“I don’t have that many friends in middle school,” my 11-year-old daughter said.
“Sure you do,” I answered.
“Well, I have friends but not like the popular girls,” she answered.
Ah, the popular girls. She was talking about a group of girls she knows who seem to have it all — looks, lots of friends, lots of boys asking them out. But that particular group of girls tends to be full of drama and quick to put down others. My 11-year-old daughter is extremely level-headed. She has never wanted to get mixed up in all the girl drama that takes place at school. She’s very reserved until you get to know her, and at school she pretty much keeps her nose down and blends into the background. But even she is drawn to wanting what the world says is important.
This is a tough age. Middle school is just the beginning of figuring out who you are, who God wants you to be. It can be hard to hang onto your sense of self-worth when everyone around you seems to be smarter, prettier and more popular. Everyone wants to have lots of friends. Everyone wants to know that they have value.
When our kids are confronted with situations that rob them of their sense of self-worth, of their self-confidence, we have to be there. We have to step in and remind them that God says they are a masterpiece (Ephesians 2:10). Whether they have lots of friends or just a few friends, we have to help them understand that the opinion of God is way more important than the opinion of man.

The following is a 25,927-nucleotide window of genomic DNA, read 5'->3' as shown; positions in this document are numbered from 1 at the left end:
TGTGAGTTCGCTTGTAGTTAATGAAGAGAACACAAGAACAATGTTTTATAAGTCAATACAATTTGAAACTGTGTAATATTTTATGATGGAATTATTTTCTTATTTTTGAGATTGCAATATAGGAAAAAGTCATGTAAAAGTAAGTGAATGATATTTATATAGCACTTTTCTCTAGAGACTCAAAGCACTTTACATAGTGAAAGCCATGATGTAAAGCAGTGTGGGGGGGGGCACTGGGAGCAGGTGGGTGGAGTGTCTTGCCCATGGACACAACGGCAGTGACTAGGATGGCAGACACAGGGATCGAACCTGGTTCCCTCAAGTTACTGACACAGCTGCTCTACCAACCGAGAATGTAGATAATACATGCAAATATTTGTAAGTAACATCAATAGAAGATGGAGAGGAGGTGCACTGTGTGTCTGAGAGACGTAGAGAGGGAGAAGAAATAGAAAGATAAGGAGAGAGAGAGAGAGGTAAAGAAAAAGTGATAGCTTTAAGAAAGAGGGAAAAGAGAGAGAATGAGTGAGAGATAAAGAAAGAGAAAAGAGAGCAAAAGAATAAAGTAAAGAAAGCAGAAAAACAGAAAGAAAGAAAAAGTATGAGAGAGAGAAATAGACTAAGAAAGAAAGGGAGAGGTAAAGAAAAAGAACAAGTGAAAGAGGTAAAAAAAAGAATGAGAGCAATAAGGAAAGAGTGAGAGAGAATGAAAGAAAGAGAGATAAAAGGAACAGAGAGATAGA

Growing up isn’t easy. It never has been, but in this digital age where every minute of your life can be dissected online it’s even tougher. Humiliating moments that used to be forgotten are now immortalized on Facebook and Instagram for everyone to see.
So, how do we help our kids through these difficult years as they grow into the men and women God wants them to be?
Cover your son or daughter in prayer. Pray every day for your child. Pray that they would know that they are loved and valued by God and by you. Knowing that you are praying for them each day bolsters their confidence and lets them know you love them. It opens their hearts to God’s direction and places a hedge of protection around them.
Don’t brush aside their concerns.Talk with your son or daughter about the things that concern them. What’s trivial to you may be a huge deal to them. When your kids know that their concerns are important to you, they’re more likely to bring you the big stuff along with the little stuff.
Let them know they are loved. Put notes in your kids’ lunches. Text them while they’re on the bus. Leave notes in their rooms. Have a special snack waiting for them when they get home. In lots of little ways each day, bolster your kids with love. Let them know that no matter what goes on outside the four walls of your home, they are loved within them.
Keep them off social media as long as possible. Don’t get me wrong, I love Facebook and Twitter, but the older your kids are when they use it, the more likely they will be to understand how to use it. Set limits on their use and be aware of what your kids and their friends are doing online. Cyber bullying is a huge issue. Make sure you know if it’s happening to your child.
Our kids are precious, but growing up often robs them of the sense that they have value. Every child, every person, has value to God. We just have to make sure our kids remember that.